The day Thommo sent Town fans wild at Roots Hall - Carl Marston's Travels with Town
PUBLISHED: 19:00 24 October 2019
Football writer Carl Marston has visited 120 Football League grounds, many of them reporting on Ipswich Town. Here he spotlights Southend United's Roots Hall
My first memorable visits to Roots Hall, the home of Southend United, were during the dynamic season of 1991-92, when two clubs from East Anglia were vying for promotion to the soon-to-be Premier League, and the Shrimpers were intent on derailing their respective bandwagons.
I say 'visits,' as opposed to 'visit,' because I was down on the Essex side of the Thames estuary to report on the fortunes of both Ipswich Town and Cambridge United that season.
I had a foot in both camps, following the fortunes of both John Lyall's Ipswich and John Beck's Cambridge.
They were heady times, crazy times, exciting times, successful times - in an era before the onset of regular football club web-sites, Twitter (founded in 2006) and YouTube (founded in 2005).
I phoned my long-winded but lovingly-composed match reports through to the copytakers back in the office during those days, rather than grapple with a lap-top.
But I digress.
The previous season, both Cambridge (champions) and Southend (runners-up) had been promoted from the old Third Division, into the Second Division, so joining a Town side who had finished a disappointing 14th in the second tier table.
That 1991-92 season was a thriller, and remains one of the best campaigns I have ever followed.
Town were crowned champions, thanks mainly to a superb home record - 16 wins from 23 at Portman Road - with Middlesbrough in the second automatic promotion slot.
Cambridge eventually drifted to fifth, and were beaten by Leicester City in the play-off semi-finals, although it was Kenny Dalglish's Blackburn Rovers who joined Town and 'Boro in the newly-established Premier League.
Town doubled Southend, which helped them to the title; by contrast, Cambridge took just one point from six against their old foe, via a 1-1 draw at Roots Hall in December.
Town's visit to Southend, on April 4, 1992, had a sensational ending. More of that later - but what a strike from Neil Thompson! Worthy of winning any match, twice-over.
Club: Southend United
You may also want to watch:
Formed: 1906 (113 years ago)
Ground: Roots Hall
Town's 1st visit: 0-0 draw on April 19, 1939
Town's last visit: 3-1 away win on October 21, 2006
Town's overall record at Roots Hall: P15 W2 D5 L7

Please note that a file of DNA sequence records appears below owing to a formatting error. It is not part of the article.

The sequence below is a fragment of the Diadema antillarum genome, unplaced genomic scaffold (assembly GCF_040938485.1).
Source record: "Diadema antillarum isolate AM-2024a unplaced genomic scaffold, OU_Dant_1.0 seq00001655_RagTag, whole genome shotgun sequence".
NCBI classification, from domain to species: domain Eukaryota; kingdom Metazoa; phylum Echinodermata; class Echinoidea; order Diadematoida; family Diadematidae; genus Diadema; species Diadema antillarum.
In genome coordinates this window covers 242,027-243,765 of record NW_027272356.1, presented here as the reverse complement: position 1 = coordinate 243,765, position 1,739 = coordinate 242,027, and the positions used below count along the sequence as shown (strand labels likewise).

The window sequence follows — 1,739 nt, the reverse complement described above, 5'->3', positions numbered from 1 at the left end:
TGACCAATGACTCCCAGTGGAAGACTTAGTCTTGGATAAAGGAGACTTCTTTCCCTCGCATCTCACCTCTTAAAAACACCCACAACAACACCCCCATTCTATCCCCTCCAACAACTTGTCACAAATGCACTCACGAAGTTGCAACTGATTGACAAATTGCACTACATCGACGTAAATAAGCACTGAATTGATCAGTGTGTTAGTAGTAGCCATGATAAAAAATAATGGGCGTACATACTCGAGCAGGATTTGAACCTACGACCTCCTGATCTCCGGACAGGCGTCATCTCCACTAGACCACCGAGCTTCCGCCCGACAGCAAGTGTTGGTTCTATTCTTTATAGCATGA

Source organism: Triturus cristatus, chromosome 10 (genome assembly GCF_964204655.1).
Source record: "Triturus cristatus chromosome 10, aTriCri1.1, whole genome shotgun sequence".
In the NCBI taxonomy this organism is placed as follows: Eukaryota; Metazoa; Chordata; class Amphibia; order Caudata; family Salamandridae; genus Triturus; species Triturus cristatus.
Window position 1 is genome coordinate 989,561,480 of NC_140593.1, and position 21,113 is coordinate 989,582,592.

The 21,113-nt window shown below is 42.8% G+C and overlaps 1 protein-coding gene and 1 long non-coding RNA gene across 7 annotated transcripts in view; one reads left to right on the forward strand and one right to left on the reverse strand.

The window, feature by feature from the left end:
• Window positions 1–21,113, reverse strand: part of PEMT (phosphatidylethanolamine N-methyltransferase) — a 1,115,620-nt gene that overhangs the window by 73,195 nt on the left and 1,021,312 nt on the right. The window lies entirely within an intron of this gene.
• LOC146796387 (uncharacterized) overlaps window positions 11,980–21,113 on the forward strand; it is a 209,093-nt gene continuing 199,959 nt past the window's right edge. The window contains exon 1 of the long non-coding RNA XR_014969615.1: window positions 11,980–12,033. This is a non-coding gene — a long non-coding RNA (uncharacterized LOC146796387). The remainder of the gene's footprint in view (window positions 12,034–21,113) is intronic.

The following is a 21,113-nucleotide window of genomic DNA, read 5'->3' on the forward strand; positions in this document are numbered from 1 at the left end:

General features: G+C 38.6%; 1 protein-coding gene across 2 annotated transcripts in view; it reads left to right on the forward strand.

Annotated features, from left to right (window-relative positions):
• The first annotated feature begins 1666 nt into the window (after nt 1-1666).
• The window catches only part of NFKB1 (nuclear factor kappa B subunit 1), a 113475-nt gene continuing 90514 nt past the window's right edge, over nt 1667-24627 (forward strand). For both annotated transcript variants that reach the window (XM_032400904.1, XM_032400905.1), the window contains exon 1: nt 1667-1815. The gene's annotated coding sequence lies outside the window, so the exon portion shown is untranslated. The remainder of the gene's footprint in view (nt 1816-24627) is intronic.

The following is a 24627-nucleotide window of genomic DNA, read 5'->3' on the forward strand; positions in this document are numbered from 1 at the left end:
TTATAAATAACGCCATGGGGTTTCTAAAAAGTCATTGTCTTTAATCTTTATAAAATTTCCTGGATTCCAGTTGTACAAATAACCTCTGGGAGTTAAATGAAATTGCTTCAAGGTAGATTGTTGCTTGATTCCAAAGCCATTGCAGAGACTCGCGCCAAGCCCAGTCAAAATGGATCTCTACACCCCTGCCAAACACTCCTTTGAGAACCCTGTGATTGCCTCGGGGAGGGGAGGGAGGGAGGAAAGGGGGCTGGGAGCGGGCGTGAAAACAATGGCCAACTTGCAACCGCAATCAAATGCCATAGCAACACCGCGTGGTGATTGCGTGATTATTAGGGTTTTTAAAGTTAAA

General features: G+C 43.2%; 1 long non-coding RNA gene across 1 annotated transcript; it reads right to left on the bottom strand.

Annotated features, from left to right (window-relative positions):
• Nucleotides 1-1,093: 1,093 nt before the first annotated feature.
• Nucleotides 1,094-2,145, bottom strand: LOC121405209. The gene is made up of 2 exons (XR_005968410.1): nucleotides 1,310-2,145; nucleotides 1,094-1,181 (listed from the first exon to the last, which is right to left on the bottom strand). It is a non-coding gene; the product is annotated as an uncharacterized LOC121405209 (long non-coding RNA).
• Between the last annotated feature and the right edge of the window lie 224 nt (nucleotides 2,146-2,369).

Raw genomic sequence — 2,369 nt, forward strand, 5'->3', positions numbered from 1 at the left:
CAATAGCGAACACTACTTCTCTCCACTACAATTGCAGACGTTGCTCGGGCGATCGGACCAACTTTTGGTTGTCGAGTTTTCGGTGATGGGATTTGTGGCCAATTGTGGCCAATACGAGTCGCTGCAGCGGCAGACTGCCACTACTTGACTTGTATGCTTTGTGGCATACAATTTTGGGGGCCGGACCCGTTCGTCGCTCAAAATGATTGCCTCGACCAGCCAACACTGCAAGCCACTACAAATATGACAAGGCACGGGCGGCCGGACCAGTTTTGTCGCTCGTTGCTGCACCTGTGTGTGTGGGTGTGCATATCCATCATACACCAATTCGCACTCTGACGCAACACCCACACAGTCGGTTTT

The Shrimpers have had five different homes, starting with the original Roots Hall, followed by the Kursaal (one of the world's oldest purpose-built amusement arcades), the Southend Stadium (former venue for greyhound racing) and then New Writtle Street (tenants at the former home of Chelmsford City).
The current Roots Hall, built on the site of their first home at a lower level, did not have a very glamorous past. The land had been previously used as a sand quarry, a landfill site and as a base for the local gas board.
Football was first played at the new venue in 1955, with a Division Three South win over Norwich City, although the stadium was still undergoing construction at the time.
Southend United fans have seen some good football, over the years, especially when the club enjoyed promotion to the Championship (in 2006), but they have also seen some rubbish, quite literally!
There were drainage problems in the early days, due to the pitch having been laid on an expanse of compacted rubbish.
The drainage has improved, but has the football? Certainly, the Essex club's plight in League One suggests there is still a good deal of 'rubbish' on the pitch.
Carl's experience/Town's visit
Town's last gasp 2-1 win at Southend, who had slender play-off hopes, rubber-stamped their title credentials on April 4, 1992.
Centre-half Phil Whelan marked his Town debut with the opening goal - Whelan scored in his next appearance as well, a win over Wolves three days later, but ironically never scored again in a Town shirt.
Spencer Prior equalised for David Webb's hosts, but a point would have still been a welcome outcome for Town.
Yet left-back Neil Thompson had other thoughts, curling a stunning long-range shot from wide out on the left, into the top corner. The away following, among a crowd of 10,003, went wild.